Anonymous said...

What the elites really want is a default on the Social Security debt to ordinary working Americans, and to pay the bondholders 100%. This is what is behind "entitlement reform."

Anonymous said...

The Arabs that want to kill us can destroy us by selling US bonds:

Anonymous said...

gold revaluation comes first, that takes care of a lot of the problem, then comes the nuclear printing... its the final solution. but this will all produce civil war, and then world war. interesting times

Mil-Tech Bard said...

There will be a massive hyper-inflation.

There really is no other way out beyond an industrial wealth creating technology like electrification.

Maybe 3D printing/additive manufacturing will be it.

I have a lot of doubts in that regard.

The political-regulatory infrastructure to really take advantage of it is not in place and won't be until after a lot of people ate killed by bad actors scamming people to death with 3D printing/additive manufacturing.

Anonymous said...

You haven't solved the problems of removing the malicious actors and criminally insane [both] elites who did this...what's to stop them from profiting if they remain in power?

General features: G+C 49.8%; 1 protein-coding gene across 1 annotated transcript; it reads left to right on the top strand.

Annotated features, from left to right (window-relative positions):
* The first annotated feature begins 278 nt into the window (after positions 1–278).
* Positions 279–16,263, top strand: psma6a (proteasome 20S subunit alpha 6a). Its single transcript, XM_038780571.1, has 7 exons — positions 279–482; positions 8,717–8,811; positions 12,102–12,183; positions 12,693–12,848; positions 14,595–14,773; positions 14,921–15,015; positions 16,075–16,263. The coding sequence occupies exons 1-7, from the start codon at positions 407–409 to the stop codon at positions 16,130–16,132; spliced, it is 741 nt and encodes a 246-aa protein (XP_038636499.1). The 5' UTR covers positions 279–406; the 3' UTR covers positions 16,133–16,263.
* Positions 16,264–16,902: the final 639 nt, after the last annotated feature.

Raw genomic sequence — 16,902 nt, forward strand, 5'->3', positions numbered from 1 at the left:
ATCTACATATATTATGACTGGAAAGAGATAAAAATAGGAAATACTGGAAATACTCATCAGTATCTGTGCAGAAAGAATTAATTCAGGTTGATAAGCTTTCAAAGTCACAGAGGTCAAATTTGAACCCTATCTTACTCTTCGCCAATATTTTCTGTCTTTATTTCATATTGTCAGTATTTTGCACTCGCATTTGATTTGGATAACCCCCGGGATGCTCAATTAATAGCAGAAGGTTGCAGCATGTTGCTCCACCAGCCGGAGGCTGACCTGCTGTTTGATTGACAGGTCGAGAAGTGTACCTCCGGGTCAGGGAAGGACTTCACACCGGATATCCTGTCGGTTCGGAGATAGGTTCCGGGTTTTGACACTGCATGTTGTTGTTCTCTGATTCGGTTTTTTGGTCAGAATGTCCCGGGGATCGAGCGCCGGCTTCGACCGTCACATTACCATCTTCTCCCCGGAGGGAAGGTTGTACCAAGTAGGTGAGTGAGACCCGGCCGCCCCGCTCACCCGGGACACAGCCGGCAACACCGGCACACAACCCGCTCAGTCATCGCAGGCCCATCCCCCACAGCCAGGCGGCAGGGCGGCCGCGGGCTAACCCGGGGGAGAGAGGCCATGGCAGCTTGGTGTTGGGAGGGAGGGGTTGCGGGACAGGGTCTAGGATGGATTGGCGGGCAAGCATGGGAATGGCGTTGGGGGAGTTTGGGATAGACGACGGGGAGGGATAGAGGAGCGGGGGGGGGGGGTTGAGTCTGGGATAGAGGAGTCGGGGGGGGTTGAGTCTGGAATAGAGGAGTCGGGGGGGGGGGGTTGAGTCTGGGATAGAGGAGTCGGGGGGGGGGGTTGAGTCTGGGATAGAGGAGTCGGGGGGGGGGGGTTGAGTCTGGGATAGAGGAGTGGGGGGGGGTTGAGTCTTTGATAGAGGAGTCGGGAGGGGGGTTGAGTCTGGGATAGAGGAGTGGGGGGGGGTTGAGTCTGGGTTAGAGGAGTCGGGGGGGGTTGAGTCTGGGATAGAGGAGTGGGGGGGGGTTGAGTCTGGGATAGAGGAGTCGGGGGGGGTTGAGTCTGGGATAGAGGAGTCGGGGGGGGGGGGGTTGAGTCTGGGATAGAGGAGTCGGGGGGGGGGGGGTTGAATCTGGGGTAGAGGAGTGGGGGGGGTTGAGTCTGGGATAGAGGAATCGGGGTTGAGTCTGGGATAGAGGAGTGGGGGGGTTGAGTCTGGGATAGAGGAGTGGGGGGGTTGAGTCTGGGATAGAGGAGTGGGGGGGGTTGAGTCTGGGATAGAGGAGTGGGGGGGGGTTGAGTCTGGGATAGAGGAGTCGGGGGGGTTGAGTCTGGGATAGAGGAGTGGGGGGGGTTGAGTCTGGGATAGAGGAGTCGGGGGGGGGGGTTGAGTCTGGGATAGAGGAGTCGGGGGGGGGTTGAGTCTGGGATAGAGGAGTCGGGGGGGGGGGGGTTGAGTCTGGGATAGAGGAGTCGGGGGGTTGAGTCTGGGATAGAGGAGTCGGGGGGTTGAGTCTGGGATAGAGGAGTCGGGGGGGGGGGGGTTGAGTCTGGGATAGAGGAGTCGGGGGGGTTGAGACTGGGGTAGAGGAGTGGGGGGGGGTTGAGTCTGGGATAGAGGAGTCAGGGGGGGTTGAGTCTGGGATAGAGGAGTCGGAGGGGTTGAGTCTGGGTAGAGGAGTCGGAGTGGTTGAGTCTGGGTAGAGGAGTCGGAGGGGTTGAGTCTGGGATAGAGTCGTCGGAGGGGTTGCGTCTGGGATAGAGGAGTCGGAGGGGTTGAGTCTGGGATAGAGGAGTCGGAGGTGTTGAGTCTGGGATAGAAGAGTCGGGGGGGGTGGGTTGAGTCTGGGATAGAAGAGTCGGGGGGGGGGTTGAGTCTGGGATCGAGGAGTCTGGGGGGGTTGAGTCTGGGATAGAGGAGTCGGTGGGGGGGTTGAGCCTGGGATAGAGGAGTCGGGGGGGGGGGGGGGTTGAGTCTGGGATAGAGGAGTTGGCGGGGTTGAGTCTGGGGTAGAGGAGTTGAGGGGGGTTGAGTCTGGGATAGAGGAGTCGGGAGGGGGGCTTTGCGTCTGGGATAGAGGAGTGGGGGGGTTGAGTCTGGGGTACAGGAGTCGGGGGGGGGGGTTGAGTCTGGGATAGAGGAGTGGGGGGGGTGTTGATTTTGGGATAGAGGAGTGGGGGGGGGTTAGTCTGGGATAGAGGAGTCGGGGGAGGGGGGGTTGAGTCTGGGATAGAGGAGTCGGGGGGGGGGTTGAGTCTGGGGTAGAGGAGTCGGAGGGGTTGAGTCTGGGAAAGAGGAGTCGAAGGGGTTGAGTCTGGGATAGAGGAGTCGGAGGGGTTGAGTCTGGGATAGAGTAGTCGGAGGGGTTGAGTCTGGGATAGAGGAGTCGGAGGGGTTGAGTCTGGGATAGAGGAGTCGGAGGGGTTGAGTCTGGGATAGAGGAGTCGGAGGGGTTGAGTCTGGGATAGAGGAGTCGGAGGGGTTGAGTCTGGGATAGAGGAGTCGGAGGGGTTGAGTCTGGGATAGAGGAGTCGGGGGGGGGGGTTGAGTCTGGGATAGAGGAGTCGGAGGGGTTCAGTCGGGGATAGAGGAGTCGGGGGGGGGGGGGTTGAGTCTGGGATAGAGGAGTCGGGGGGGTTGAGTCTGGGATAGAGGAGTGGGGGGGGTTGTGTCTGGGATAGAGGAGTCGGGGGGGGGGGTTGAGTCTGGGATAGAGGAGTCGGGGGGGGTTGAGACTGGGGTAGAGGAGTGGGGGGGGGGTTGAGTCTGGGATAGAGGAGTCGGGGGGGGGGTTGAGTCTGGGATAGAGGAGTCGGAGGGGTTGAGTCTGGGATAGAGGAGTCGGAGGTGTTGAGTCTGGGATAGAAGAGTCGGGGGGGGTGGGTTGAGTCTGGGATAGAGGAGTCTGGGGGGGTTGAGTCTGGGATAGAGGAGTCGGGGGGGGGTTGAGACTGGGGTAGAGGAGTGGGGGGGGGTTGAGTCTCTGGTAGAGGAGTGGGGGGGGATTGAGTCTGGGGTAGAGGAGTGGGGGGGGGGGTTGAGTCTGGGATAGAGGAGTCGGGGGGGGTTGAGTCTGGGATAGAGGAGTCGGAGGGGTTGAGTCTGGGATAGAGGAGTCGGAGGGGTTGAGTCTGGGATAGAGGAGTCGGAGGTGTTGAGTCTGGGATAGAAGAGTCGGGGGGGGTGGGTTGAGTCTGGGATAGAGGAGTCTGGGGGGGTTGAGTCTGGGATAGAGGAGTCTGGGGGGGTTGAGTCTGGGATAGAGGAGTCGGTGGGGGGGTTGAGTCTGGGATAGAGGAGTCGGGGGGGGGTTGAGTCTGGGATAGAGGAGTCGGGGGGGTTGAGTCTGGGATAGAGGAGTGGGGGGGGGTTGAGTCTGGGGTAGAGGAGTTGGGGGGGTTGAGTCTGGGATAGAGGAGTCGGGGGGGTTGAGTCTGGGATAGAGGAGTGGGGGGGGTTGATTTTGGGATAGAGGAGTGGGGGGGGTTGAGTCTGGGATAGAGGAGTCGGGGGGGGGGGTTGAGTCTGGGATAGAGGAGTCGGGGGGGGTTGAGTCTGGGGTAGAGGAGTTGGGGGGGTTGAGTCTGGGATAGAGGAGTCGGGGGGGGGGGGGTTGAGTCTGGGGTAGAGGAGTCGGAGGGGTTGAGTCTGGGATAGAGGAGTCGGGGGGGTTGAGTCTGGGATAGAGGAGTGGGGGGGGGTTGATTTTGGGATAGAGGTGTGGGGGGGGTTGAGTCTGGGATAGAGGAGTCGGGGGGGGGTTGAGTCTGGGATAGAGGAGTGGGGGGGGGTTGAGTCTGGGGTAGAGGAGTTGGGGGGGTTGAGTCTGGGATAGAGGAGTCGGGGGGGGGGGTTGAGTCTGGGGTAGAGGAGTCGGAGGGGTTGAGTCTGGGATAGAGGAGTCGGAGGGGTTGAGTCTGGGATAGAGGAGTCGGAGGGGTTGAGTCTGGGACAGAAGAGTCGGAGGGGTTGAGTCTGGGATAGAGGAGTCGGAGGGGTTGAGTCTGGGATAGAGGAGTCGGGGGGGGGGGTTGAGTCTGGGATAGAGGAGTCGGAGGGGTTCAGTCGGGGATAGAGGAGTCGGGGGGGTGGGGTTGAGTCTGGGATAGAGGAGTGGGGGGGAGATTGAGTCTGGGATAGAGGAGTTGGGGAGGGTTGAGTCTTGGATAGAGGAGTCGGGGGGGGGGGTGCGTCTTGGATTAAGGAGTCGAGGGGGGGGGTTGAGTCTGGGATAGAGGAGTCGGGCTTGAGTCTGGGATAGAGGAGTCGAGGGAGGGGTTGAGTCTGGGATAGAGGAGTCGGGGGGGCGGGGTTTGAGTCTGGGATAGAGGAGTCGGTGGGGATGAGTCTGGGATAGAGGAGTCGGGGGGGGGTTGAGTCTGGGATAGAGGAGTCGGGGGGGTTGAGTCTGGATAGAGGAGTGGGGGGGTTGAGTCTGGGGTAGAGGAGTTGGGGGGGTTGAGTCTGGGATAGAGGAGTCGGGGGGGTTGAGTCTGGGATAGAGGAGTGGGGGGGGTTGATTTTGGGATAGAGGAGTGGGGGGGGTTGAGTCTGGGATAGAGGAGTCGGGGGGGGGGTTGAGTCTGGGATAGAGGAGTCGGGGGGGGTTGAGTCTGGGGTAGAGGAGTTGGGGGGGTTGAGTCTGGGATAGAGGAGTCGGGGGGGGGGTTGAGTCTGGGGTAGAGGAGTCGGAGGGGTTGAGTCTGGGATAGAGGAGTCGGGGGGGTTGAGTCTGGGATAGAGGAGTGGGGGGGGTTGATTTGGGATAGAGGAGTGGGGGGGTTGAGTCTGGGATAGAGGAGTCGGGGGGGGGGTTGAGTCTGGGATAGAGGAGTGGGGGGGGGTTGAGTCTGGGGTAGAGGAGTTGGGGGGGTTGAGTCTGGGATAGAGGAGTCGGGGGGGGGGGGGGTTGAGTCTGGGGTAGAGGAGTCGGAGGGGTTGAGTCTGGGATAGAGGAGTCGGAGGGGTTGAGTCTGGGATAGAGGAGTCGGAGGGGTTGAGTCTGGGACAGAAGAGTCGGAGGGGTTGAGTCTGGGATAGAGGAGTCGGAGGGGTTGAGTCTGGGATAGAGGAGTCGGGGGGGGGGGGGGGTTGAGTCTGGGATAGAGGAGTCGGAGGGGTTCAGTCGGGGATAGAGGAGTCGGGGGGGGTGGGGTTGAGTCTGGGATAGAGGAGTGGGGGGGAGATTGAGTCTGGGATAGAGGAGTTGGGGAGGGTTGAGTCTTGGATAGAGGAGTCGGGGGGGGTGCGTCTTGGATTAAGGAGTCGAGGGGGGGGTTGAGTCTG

They.Mean.Harm. This is why they never fail to do harm.

They must be removed from any power to harm at the very least.

Why we should settle for any haircut above their necks is beyond me. I suspect given their relentless efforts to keep it going at any price to live another day means they can't think of other alternatives either.

As to War and Wars they've already begun. It began here with shooting cops as a political program - that's war - and overseas we can see power struggles as we retrench.

How bad the wars get depends on how quickly we get warriors cold about their interests in resolution.


Audacious Epigone said...


Right, as long as it's fixed and not adjustable that makes sense.

Ownership is insurance though in this case. I'm not trying to leverage here, I'm hedging. If I have a mortgage and put that equity into something that protects against inflation then all the eggs are in the same basket (and if I diversify, what's the point?). As is, most of them are, but the house and the land are an untouchable sanctuary against general financial instability.